Category Archives: FAA

Federal Aviation Administration Updates

The New Aircraft Charter Rules: A Deep Dive!

After nearly ten years of work, the FAA has finally issued a new set of comprehensive regulations governing “air charter brokers” and how they operate. According to the Department of Transportation, these new rules are intended to “facilitate innovation and growth in the air charter industry while strengthening the legal protections provided to consumers of charter air transportation.” In addition, in 2019, the FAA and DOT will be conducting increased surveillance, oversight, and enforcement of charter operators and brokers. The new regulations, which go into effect on February 14, 2019, come at a time when the aircraft charter market is …

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Agenda Update: The 2019 Aviation Symposium, Feb 5 – 7, 2019 in Tysons Corner

Wow! The clock is ticking and The 2019 Aviation Symposium is rapidly approaching. Our opening panel will focus upon accidents/incidents/events outside the United States. Nimbus Airlines will (in all likelihood), shortly before the Symposium, experience an issue somewhere in the world. Our crystal ball tells us there will be serious injuries, possibly a fatality, a criminal investigation, language and cultural issues, time zone problems and more. So get ready for an energetic and thought provoking discussion/panel.

In the Third Circuit, Preemption Does Not Mean Preemption

The United States Court of Appeals for the Third Circuit has once again considered whether state law tort claims based on defects in aviation products are preempted by federal law. This time, in a 2-1 decision, the court ruled that an engine manufacturer can be sued over a defective product design even though the aircraft’s design was approved by the FAA and the components had a valid type certificate. Sikkelee v. Precision Airmotive Corporation, No. 17-3006 (October 25, 2018).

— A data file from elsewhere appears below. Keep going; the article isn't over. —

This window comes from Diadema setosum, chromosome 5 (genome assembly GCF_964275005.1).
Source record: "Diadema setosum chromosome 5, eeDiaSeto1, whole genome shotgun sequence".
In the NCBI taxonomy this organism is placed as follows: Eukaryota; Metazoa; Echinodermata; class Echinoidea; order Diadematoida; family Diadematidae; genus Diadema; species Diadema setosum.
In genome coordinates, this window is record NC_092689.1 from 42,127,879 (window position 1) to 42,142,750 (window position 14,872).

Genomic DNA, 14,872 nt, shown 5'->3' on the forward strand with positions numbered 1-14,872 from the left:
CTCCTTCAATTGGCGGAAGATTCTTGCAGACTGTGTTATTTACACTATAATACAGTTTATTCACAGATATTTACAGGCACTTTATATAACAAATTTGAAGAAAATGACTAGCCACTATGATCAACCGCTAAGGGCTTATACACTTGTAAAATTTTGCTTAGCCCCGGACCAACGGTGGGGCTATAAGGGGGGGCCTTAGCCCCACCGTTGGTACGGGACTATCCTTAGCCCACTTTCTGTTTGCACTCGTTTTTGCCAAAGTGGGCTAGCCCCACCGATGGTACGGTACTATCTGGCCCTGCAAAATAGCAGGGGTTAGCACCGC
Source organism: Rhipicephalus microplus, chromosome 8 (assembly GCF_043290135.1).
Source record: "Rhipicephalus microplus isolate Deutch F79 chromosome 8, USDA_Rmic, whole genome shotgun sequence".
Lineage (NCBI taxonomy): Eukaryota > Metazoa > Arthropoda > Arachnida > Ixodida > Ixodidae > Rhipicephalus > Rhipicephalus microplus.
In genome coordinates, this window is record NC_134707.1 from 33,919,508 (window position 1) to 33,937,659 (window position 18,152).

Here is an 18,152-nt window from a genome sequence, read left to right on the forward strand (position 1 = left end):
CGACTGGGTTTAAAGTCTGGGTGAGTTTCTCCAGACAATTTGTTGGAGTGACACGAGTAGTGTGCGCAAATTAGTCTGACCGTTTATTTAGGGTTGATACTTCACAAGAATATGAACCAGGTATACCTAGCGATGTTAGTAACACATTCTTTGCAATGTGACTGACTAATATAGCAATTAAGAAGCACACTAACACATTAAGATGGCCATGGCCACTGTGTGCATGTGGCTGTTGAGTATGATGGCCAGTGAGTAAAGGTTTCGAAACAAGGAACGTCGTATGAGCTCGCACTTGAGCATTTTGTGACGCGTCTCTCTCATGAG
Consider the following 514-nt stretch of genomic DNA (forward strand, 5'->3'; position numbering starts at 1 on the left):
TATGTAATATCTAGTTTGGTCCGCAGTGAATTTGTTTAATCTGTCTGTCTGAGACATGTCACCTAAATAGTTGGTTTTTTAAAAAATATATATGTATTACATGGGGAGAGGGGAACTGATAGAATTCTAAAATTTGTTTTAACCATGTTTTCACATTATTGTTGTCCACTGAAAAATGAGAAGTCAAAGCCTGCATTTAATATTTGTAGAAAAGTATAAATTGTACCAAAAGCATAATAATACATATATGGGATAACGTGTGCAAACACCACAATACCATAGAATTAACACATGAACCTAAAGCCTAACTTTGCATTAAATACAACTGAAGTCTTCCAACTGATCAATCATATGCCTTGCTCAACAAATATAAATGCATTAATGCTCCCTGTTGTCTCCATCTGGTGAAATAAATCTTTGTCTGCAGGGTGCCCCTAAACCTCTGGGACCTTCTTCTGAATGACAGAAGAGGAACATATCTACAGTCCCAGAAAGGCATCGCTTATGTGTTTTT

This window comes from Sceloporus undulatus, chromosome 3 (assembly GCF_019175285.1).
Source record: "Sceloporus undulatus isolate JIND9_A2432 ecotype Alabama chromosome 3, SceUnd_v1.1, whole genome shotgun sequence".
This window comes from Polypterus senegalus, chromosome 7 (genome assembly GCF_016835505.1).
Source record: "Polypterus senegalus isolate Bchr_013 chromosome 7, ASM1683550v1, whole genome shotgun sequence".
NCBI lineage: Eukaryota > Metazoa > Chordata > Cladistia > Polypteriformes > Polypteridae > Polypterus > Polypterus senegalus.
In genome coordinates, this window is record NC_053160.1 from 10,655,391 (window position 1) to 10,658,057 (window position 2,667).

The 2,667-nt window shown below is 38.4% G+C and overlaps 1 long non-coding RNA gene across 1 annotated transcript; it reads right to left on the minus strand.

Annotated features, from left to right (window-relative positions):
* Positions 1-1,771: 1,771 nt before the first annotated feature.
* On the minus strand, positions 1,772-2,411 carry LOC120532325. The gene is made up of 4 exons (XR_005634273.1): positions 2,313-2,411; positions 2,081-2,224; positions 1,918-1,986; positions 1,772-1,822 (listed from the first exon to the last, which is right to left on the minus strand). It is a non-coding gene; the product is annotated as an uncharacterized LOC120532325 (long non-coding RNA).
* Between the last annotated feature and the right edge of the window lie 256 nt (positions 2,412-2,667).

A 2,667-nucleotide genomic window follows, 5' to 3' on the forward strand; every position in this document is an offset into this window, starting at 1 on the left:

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UPDATE: FAA Reauthorization Webinar Postponed!

“Congress Kicks the FAA and our Webinar Down the Road…..Again!!” The seemingly endless FAA reauthorization process looks like it will continue for yet another month.  At the beginning of May, it looked like the bill had finally generated enough momentum for easy passage in the Senate.  The House had already dropped its controversial plans for privatization of air traffic control and passed their version of the Reauthorization Act by a wide margin.  The Senate put their version of the bill on the calendar on May 8, and it appeared to be on an easy road to passage in June. Unfortunately, …

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National Academies of Sciences to FAA: “You’re Being Too Conservative!!”

According to a new Report from the National Academies of Sciences, the FAA’s commercial drone rules are too strict and the FAA’s zero tolerance policy towards commercial air accidents is stifling development of the industry. This report comes on the heels of recent 95-page report by the US Government Accountability Office criticizing UAS policy as being based largely on guesswork over the risks to the airspace, rather than hard facts. The GAO’s Report noted that, while the FAA has collected over 6,000 reports of UAS sightings near manned aircraft or airports. These reports are almost entirely unverified, as the pilots …

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Airplanes Helping Airplanes – Drones in the Aircraft Maintenance World